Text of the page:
August 23 2014 Latest news:
Saturday, July 12, 2014
Skywatchers could be in for a treat tonight, with a “supermoon” set to light up the skies over Norfolk.
But, with wet weather forecast for part of the day, those hoping to see what can be a spectacular sight, will be hoping the clouds have cleared after night falls.
Andy Gardiner, from the Norwich Astronomical Society, said a so-called “supermoon” happens when the moon comes slightly closer to the Earth in its orbit than usual.
He said: “It may look bigger and brighter, but really it’s due to an optical illusion called the ponzo effect. If the moon is low on the horizon, then the brain can trick you into thinking it looks massive.
“But the whole ‘supermoon’ thing is really a bit of a myth. It’s not really much bigger than normal.”
The scientific term for the phenomenon is ‘perigee moon’.
Full moons vary in size because of the oval shape of the moon’s orbit. The moon follows an elliptical path around Earth with one side – the perigee about 50,000km closer than the other – the apogee.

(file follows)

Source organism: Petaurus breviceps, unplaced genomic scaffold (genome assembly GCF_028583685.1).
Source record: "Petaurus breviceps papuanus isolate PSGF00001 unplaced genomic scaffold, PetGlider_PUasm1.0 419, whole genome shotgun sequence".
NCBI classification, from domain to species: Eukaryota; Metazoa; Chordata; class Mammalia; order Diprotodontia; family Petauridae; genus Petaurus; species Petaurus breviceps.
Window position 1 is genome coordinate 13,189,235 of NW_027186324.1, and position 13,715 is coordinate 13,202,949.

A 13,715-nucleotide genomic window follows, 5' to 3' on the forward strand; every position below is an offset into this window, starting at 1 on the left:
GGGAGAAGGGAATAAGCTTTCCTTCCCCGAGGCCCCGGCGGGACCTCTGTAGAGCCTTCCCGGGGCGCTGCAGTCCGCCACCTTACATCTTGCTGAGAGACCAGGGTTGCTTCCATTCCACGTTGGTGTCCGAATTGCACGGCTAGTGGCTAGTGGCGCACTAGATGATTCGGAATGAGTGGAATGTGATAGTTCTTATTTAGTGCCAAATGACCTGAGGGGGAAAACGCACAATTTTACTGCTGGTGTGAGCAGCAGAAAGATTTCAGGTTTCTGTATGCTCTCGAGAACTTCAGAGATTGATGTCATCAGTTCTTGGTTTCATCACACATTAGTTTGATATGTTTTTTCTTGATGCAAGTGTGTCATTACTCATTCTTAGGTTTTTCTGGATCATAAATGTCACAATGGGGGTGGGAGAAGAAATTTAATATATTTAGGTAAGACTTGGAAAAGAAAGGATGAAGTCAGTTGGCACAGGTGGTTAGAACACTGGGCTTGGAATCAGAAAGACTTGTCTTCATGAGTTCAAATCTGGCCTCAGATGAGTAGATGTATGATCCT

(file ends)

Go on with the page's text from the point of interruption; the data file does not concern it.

It is the full moons that happen on the perigee side of the moon’s orbit which seem extra big and bright and have been dubbed “supermoons”.
However, with the moon due to be full at just after midday today, those hoping to see the best example of a supermoon may have to wait a little longer.
On August 10, the moon is due to be 863 miles closer than today, while there will be yet another opportunity on September 9.
But for those who are hoping to see the “supermoon” tonight, Phil Garner, forecaster for University of East Anglia-based Weatherquest, had some good news.
He said, while there would be patchy rain in Norfolk during the day, the clouds should clear as the evening goes on.